Will the eu really be carbon neutral by 2050?
authorYan Prysovetskyi


Carbon neutrality does not mean the absence of carbon emissions but instead the balancing out of the emissions entering and exiting the atmosphere. In 2022, it was estimated that annual global CO2 emissions reached 36.8 gigatonnes while only between 9.5 and 11 gigatonnes of CO2 is removed per year, making it abundantly clear big changes are needed before the world or the EU can achieve carbon neutrality by 2050.


Current carbon emissions have meant a global warming of 1.1ºC, which has already resulted in major humanitarian disasters and a huge rise in climate refugees. If the world warms by 1.5ºC, it will mean devastating and irreversible damage to all life on Earth as well as the planet itself. Some of the expected consequences include dead soil, water scarcity, and a hotter climate, leading to the mass extinctions of animals and plants and subsequent famine, disease, war, and death. Additionally, a warmer and rising sea will lead to unpredictable weather and natural disasters, meaning more humanitarian catastrophes. Any place fortunate enough to receive a tropical climate thanks to climate change will see itself besieged by the millions fleeing less habitable places.

Carbon neutrality is the only way to minimize the risk of global warming and its fatal consequences. Although late, reaching carbon neutrality by 2050 would mean a risk of temporarily exceeding 1.5ºC but a possibility to reverse the damage. If climate neutrality isn’t reached until 2060, the temperature rise and the fatal consequences are guaranteed.


To reach climate neutrality by 2050, the EU aims to cut emissions by at least 90%. With this in mind, the European Green Deal (EGD) focuses on long-term strategies to cut emissions across all sectors and replace fossil-fuels with renewables. These strategies provide new, green jobs for a smooth transition that ensures sustainable economic growth.

On an individual basis, EU leaders are advocating for lifestyle changes to reduce carbon footprints at home, this will include reducing energy consumption, eating less meat, and using more public or non-motorized transport.

Finally, to top up the reduction of GHG emissions, EU countries will promote and protect carbon sinks such as forests, oceans, and soil (responsible for 99.99% of carbon dioxide removals (CDR)), as well as use carbon offsetting.


To regulate progress and ensure member states stay on track, EU leaders have published targets for 2030 first with a progression plan to hit net zero emissions by 2050. This also allows for changes to be made in response to technological developments. Most EU Green Deal strategies target GHG emissions by supporting a switch to renewable energies and working on increased efficiency and reduced demand.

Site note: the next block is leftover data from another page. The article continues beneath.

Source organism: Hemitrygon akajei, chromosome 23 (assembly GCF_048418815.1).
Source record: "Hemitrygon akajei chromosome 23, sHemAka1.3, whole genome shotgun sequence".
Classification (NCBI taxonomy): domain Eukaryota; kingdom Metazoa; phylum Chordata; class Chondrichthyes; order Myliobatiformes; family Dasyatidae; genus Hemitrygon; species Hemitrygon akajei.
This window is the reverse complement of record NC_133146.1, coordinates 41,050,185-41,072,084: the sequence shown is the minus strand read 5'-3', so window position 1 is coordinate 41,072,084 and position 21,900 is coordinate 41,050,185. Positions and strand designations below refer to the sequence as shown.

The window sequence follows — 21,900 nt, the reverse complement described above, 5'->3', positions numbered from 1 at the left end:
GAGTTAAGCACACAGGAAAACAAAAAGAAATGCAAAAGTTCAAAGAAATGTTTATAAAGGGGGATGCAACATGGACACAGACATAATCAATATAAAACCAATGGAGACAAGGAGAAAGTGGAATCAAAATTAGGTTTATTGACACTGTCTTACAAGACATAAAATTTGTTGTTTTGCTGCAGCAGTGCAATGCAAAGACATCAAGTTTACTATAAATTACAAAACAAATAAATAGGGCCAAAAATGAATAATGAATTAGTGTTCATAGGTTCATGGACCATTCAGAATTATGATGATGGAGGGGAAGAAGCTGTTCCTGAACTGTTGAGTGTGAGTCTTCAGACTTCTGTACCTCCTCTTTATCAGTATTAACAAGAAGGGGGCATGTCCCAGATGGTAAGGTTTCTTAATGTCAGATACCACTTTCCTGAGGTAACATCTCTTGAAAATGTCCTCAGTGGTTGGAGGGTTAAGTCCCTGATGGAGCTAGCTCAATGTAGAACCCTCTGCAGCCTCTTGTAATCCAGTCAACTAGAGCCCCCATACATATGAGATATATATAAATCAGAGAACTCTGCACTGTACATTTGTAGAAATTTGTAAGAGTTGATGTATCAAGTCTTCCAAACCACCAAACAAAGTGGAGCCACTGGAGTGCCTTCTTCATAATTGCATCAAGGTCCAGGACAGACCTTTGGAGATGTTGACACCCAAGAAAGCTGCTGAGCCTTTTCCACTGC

Some examples include Spain, which is aiming for a switch to 100% renewables in its electricity production by 2050, 97% renewables in the “heating and cooling” sector by 2050, and for the transport sector it proposes a transition to 28% renewables by 2030 and 79% in 2050. In France, there is a focus on reduced demand, with final energy consumptions reduced by half in 2050, compared to today’s levels. The plan is to achieve this through significant increases in energy efficiency within the transport sector as well as acceleration in residential and tertiary sectors — the objective being to have 100% low-energy buildings by 2050.


Reaching carbon neutrality by 2050 is not as straightforward as switching to renewables. This switch will need money, however, the already-present impacts of climate change mean global finances could be a great obstacle. Changing temperatures and erratic weather patterns will mean increased costs from damages in capital stock and production, adverse effects on tourism, trade, and investment in many regions, as well as increased strain on public services as migration flows. Money trouble has also meant pushback from some sectors and their workers.

1. Providing jobs and reskilling

As the Green Deal pushes renewables forward and pulls back on fossil fuels, many jobs in fossil fuel heavy industries will be lost. Although new jobs will appear in sectors such as transport, solar and wind energy, or building energy-efficient housing, reskilling the labor force will take time and money. Additionally, those too old to retrain will be out of a job, which has meant push back from many working in the field.

2. Providing financial incentives to switch to cleaner systems

Many industries will need to switch to more energy-efficient mechanisms to comply with increasingly stringent emission rules. Depending on the size of the business, the sector, and its reliance on carbon-intensive machinery or fuel, this could mean an expensive transition. To incentivize this, the EU has set up many grant schemes, such as the LIFE: Clean Energy Transition fund, with a budget of €1 billion for the period 2021-2027 and the Just Transition Mechanism fund, with €150 billion of investments to alleviate the socio-economic impact of the transition.

3. Supporting poorer or more carbon-reliant member states to invest in the reduction of emissions

Some EU member states are poorer or more carbon reliant than others, meaning the economic load will be larger for them. This was further exacerbated by the Coronavirus pandemic, which saw economies in some member states affected more than others ( economic growth rates for the likes of Spain, Italy, and Portugal were much worse than for Germany and Denmark, for example). To make becoming climate neutral fair, the European Modernization Fund sets aside some €14 billion for the investment needs of the 10 lower-income EU countries: Bulgaria, Croatia, Czechia, Estonia, Hungary, Latvia, Lithuania, Poland, Romania and Slovakia.


The goal of reaching carbon neutrality by 2050 with a reduction of GHG emissions by 55% by 2030 requires huge changes to the way Europeans live and work. So far, the Green Deal has had a big impact: The 2020 objective to cut down emissions by 20% from the 1990 level was achieved three years ahead of schedule and by 2021 reductions reached 30%.